More SSH

Michael L. Collard, Ph.D.

Department of Computer Science, The University of Akron

Public & Private Keys

  • public key
  • In file:
  • Feel free to share; you can even publicly post
  • private key
  • In file: id_ed25519
  • Do not share
  • Extract public key from private key
  • ssh-keygen -y -f ~/.ssh/id_ed25519

Using SSH Keys Instead of Passwords

  • Allow multiple developers to log in as the same user on the same system without having to share a single password
  • Revoke access to a developer just by removing their SSH key
  • Make it easier for a single developer to log in to many accounts without needing to manage many different passwords


  • ssh - secure shell
  • scp - secure copy
  • sftp - secure ftp

SSH Usage

  • login
  • ssh <username>@
  • run a command remotely
  • ssh <username>@ <command>

man Pages

  • Installed on Unix systems with the command
  • Best source as to what is available on that server
  • Usage:
  • man ssh
  • man -k ssh
  • man ssh_config
  • Uses more or less to view
  • Arrow keys to move, q to quit

SSH Configuration

  • .ssh directory
  • .ssh/config
  • Essential keywords:
  • Host
  • HostName
  • User
  • Share session keywords:
  • ControlMaster
  • ControlPath
  • ControlPersist

SSH Keys and GitHub

  • http URL
  • git clone
  • git URL
  • git clone
  • Must add a public key to GitHub
  • Testing:
  • ssh


  • Local public and private key, very useful for GitHub, local->GitHub
  • On a remote system, e.g., the devops server
  • Want to use Git URLs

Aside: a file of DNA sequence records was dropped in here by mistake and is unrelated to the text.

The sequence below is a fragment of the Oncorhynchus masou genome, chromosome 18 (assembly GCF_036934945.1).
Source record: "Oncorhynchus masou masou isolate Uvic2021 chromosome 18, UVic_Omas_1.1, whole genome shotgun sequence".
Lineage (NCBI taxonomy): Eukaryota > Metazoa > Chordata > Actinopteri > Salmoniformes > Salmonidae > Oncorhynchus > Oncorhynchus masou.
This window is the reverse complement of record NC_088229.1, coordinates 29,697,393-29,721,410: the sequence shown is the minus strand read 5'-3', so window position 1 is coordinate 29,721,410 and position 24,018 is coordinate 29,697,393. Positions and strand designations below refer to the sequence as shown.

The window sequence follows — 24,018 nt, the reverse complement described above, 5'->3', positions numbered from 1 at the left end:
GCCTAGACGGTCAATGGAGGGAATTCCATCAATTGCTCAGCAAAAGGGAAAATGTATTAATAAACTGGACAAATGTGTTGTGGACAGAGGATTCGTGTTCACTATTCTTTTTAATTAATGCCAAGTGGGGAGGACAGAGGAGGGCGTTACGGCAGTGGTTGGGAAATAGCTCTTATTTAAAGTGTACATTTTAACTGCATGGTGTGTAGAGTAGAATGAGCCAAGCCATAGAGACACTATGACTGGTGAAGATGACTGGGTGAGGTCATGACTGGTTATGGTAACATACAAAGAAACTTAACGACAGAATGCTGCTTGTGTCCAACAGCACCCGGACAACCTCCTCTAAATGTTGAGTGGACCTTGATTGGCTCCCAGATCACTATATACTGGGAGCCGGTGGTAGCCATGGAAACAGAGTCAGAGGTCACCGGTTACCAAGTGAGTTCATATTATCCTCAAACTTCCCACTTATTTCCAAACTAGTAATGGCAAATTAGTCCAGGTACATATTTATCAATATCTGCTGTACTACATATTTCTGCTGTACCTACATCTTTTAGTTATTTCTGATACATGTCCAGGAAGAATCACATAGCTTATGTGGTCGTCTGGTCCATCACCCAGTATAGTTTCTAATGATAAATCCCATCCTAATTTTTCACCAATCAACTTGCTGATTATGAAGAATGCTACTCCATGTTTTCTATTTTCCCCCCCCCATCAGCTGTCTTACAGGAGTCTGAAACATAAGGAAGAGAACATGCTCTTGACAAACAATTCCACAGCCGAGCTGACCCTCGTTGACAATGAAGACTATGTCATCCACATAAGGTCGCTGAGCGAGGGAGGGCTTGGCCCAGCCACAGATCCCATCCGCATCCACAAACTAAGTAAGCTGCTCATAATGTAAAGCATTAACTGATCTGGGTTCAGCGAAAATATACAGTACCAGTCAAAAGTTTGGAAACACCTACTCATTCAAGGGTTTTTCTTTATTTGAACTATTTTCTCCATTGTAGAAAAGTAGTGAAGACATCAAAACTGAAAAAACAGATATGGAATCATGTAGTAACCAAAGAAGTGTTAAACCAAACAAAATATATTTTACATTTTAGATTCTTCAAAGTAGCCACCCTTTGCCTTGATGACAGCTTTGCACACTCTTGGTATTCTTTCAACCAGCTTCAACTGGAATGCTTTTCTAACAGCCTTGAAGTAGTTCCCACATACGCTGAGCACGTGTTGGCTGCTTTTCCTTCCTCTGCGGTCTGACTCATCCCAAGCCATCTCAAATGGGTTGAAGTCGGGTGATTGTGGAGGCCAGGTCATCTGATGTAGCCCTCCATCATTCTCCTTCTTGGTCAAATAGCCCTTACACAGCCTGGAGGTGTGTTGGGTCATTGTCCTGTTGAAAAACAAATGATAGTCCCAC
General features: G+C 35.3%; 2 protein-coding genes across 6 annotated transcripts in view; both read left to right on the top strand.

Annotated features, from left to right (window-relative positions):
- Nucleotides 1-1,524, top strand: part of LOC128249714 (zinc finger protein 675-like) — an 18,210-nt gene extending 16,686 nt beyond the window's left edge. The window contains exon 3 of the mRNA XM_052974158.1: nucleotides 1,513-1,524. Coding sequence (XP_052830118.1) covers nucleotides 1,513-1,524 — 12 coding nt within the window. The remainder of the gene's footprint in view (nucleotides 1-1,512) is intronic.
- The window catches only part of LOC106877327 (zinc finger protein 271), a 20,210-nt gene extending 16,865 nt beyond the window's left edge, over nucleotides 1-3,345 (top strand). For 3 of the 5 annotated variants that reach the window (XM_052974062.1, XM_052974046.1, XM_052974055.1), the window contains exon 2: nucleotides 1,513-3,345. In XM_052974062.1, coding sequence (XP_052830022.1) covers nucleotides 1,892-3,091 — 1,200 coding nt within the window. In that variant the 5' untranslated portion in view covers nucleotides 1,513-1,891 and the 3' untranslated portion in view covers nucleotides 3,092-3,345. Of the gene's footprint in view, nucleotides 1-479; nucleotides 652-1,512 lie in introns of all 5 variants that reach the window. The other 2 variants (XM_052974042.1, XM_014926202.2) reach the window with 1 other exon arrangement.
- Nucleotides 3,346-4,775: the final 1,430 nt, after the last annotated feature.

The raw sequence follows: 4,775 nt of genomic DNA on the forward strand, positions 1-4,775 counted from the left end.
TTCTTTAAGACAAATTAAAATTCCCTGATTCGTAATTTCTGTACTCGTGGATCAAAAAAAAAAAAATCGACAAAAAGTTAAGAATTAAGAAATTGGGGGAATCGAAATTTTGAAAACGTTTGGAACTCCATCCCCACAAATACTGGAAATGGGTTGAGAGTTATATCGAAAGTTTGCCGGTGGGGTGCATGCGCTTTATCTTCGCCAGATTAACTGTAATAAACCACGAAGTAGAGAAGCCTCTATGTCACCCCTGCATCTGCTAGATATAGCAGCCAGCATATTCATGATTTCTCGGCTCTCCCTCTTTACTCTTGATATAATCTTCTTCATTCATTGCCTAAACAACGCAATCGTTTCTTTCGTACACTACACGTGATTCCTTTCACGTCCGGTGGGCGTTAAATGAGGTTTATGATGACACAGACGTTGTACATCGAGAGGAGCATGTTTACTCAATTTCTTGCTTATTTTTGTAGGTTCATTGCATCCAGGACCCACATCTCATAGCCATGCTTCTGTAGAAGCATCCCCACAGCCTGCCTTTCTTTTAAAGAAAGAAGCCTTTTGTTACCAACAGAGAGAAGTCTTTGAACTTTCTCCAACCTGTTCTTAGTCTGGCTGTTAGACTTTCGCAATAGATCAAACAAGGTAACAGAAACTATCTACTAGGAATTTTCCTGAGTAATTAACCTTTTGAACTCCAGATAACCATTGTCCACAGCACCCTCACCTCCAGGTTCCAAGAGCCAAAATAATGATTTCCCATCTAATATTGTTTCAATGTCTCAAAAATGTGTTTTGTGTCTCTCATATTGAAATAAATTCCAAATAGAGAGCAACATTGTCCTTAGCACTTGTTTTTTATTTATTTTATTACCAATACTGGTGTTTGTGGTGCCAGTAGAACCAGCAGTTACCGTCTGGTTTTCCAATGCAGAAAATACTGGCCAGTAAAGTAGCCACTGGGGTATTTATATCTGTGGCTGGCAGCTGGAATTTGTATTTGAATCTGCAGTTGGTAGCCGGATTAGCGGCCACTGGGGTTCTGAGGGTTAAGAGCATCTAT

• Path: local->devops->GitHub
  • Does not work
  • Possible solution:
  • Generate a new key on the remote system and set that up with GitHub, e.g., devops->GitHub
  • However, a private key is now on a remote system, which you don't have control over


  • The SSH config option:
  • ForwardAgent yes
  • Allows you to use your local keys through a remote system
  • local->devops->GitHub
  • Note: Make sure ControlMaster is off and local connections are not saved (temporarily)
  • Note: Before changing anything on a remote system involving SSH, create a separate session and stay logged in in case something goes wrong


  • What if someone stole your private key?
  • Passphrase is the SSH password equivalent
  • Only applies to the private key
  • Can change on a private key without affecting public key
  • ssh-keygen -p -f ~/.ssh/id_ed25519


  • Have to provide a passphrase when logging in
  • Solution: ssh-agent
  • Startup:
  • eval $(ssh-agent)
  • List keys:
  • ssh-add -L
  • Delete all keys:
  • ssh-add -D
  • Add key:
  • ssh-add ~/.ssh/id_ed25519
  • Note: For forwarding, the local machine has a private key, so the local machine validates the passphrase

Local Key Management

  • Often tie into local key management
  • E.g., Keychain on macOS
  • UseKeyChain yes
  • AddKeysToAgent yes
  • Described in the man page on macOS, but not in the man page on the devops server
  • Since other OSs have multiple key management tools, we have to figure those out individually

Points to Remember

  • Key access is more flexible and safer than password access
  • Leave your private keys in as few places as possible
  • Use a passphrase
  • Setup keys for GitHub